Bushra Amiwala made history as the youngest Muslim elected official in the United States.
In 2017, I was a college freshman who made history as one of the “firsts” to run for public office in my hometown, considering my age, background, and religion. One of the most commonly asked questions that comes up for me in interviews, podcasts, and speaking engagements is: how did you know you were ready to run for public office? Truth is, I didn’t know I was ready. I definitely did not feel ready. The main thing I thought about every step of the way was my insecurity and all the reasons why I was not ready. It is incredibly difficult to imagine yourself in a space where there isn’t someone who already looks like you represented. That’s the funny thing about imposter syndrome: when it creeps up on you, not only does it taint the perception of your abilities, but it makes you hyper-focus on your inabilities, too.
The Science Behind Imposter Syndrome
Imposter syndrome is loosely defined as constantly doubting your abilities and sometimes feeling not deserving of status or accolades. This phenomenon disproportionately affects high-achieving people who, oftentimes, will hold themselves back from greatness due to this mindset. Something that I found super fascinating when doing my research on imposter syndrome was that it is equally experienced among men and women. However, the way it is experienced differs depending on an individual’s race and gender.
As women, we already have the patriarchy stacked against us, and as women of color, we have an additive layer of racism on top of that. With all of that in mind, the last thing we need is to doubt ourselves. But these external factors actually play a role in the way imposter syndrome manifests itself. Research finds that imposter syndrome affects women who are of an ethnic minority both mentally and academically, whether it be the fear that they do not belong in academia, or via hideous forms of racism and sexism.
For me, imposter syndrome manifested itself as constant focus on my insecurities (along with the underlying fear of not being good enough). How did I overcome this? I didn’t. One of the most powerful things you can do is to act in spite of your insecurities. When I first ran for public office, I already questioned myself and my abilities, and I knew the world was ready to question me, too. The reality is, I gave off a persona as someone who was confident in her ability, and people did not question what I brought to the table. The moment you begin to doubt yourself is when you give others an invitation to do so as well. For some, imposter syndrome does not go away, but the goal is to live in conjunction with these doubts and fears and act in spite of them — not to let them hold you back.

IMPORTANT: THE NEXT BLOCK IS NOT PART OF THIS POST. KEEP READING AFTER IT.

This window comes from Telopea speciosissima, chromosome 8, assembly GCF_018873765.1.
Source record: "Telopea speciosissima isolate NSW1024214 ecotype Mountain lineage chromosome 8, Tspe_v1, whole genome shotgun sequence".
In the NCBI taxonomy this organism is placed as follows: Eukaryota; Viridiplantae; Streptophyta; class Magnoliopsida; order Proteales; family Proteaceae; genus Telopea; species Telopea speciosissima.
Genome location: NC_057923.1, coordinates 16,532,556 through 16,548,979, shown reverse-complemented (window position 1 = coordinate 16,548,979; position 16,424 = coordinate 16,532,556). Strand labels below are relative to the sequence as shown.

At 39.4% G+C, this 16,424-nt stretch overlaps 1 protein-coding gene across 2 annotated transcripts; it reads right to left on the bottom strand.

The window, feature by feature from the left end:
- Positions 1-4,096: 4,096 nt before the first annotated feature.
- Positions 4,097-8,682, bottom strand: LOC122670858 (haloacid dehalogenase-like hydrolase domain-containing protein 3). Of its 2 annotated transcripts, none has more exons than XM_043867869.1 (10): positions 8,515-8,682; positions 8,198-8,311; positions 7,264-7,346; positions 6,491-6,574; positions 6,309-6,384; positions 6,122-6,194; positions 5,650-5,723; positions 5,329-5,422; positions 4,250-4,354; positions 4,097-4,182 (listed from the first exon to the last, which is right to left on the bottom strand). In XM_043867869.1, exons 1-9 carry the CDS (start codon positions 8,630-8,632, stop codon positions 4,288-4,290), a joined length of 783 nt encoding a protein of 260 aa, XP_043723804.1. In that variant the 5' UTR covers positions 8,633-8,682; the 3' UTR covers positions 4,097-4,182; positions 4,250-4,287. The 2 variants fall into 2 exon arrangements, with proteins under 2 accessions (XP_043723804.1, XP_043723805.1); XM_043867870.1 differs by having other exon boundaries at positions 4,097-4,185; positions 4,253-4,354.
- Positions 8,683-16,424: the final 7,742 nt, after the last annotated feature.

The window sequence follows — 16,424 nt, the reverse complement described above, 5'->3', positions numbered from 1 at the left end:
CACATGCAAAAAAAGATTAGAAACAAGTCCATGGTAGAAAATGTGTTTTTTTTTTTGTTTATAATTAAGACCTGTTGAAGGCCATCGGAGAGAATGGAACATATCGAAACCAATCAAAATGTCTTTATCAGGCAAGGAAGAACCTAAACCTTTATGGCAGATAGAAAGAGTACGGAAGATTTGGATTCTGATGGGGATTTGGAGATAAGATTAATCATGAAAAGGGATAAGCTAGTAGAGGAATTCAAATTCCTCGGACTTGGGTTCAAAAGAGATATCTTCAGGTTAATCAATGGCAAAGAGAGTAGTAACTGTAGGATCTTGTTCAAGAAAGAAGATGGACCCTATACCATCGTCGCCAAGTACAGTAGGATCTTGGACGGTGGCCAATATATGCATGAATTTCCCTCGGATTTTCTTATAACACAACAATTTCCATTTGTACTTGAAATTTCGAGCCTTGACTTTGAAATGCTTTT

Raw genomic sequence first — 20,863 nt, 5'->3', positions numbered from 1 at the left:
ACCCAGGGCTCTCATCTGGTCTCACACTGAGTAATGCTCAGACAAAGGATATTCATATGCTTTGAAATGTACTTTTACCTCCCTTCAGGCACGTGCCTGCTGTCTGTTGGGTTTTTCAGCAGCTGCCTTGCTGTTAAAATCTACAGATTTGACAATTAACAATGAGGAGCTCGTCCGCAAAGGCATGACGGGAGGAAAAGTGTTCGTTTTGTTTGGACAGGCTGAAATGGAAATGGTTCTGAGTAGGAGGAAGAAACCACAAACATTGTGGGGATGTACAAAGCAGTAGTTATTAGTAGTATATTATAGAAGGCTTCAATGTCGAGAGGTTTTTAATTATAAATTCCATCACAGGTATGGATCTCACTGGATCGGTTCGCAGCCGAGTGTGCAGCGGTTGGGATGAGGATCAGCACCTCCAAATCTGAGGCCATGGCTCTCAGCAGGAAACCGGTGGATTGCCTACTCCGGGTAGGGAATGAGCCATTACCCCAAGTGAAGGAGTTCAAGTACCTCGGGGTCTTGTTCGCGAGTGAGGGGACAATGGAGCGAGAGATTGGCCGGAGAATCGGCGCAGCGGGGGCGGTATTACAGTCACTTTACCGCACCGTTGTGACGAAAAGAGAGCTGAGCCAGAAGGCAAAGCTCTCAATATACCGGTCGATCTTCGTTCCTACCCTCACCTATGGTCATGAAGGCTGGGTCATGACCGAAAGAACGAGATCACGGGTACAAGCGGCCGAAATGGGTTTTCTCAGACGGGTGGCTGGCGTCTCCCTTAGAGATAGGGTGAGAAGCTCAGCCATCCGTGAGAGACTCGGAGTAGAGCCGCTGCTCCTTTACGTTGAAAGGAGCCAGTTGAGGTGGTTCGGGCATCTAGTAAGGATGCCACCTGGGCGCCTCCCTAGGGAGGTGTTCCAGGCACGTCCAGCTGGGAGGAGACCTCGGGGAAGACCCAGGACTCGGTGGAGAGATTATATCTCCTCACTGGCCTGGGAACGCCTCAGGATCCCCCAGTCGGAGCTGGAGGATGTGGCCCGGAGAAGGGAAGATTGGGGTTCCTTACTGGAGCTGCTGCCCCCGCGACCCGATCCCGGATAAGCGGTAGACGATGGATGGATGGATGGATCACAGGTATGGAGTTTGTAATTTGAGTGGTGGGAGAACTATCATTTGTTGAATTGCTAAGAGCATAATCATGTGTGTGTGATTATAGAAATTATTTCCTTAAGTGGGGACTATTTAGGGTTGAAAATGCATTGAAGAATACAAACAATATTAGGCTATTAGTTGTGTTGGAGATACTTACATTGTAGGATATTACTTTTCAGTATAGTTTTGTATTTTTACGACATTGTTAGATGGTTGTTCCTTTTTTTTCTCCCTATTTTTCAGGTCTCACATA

The Facts Behind What It Takes to Run For Office
Simply put: if you have the thought or inclination to want to run for public office, then you are already in a greater position to run than the average person. I tell people all the time, it is not a “normal” thought or desire to want to run for public office; it takes a specific kind of person with a certain work style and mentality to have this desire. Growing up, I always wanted to be involved in government somehow. There was an ongoing joke in my family that I could be president one day, as I am the first person in my family born in the United States.
Apart from the desire to run for public office, you need passion. Passion for the issues, the people, the potential to make change and the responsibility. There will always be people who know more than you, maybe have more experience than you do, but something someone should never be able to question is the passion you hold. Passion can’t be faked, it can’t be taught, and it cannot be bought. Passion is innate and is absolutely necessary to run for public office.
What can be taught, on the bright side, is how to run a campaign. Campaigning is not as daunting as it seems, and if you have the inclination to want to run, coupled with the passion, your campaign can and will turn out to be quite successful. I ran for public office twice before getting elected and learned a ton from both campaigns. My first campaign garnered me quite a bit of exciting national media attention, and even had me gracing the cover of Time magazine. As awesome as all of that was, none of it translated to votes in the community. Despite us being in the era of social media and digital consumption, campaigns are still won the traditional way; by knocking on doors, meeting people at events, and by participating in public forums. It was an important and humbling lesson — but without it, I don’t think I would have won my future campaign.
Things You Can Proactively Do to Prepare to Run
This may sound bold, but there was nothing I did that prepared me to run for public office the first time, because I had no idea what I was getting into. The second time around, I knew which type of person I wanted to connect with, what types of policies I wanted to be a part of my platform, and how to strategically fundraise. With all of that in mind, I met with 50 people before deciding to run for office the second time, which is why the best thing you can do to prepare for a run is network, network, network. Meet as many people as you possibly can; from current to former elected officials, to people who live in your district and community, to people who have worked on campaigns. The best thing you can invest in when preparing a campaign is the people behind it. Never turn help away, and don’t shy away from asking for things.
Don’t let imposter syndrome hold you back from running for public office. If you’ve read this op-ed, you actually already have everything it takes to run. Want to learn more? Check out Vote Run Lead to get even more tools to stage your own run for office. I’ll be cheering you on!
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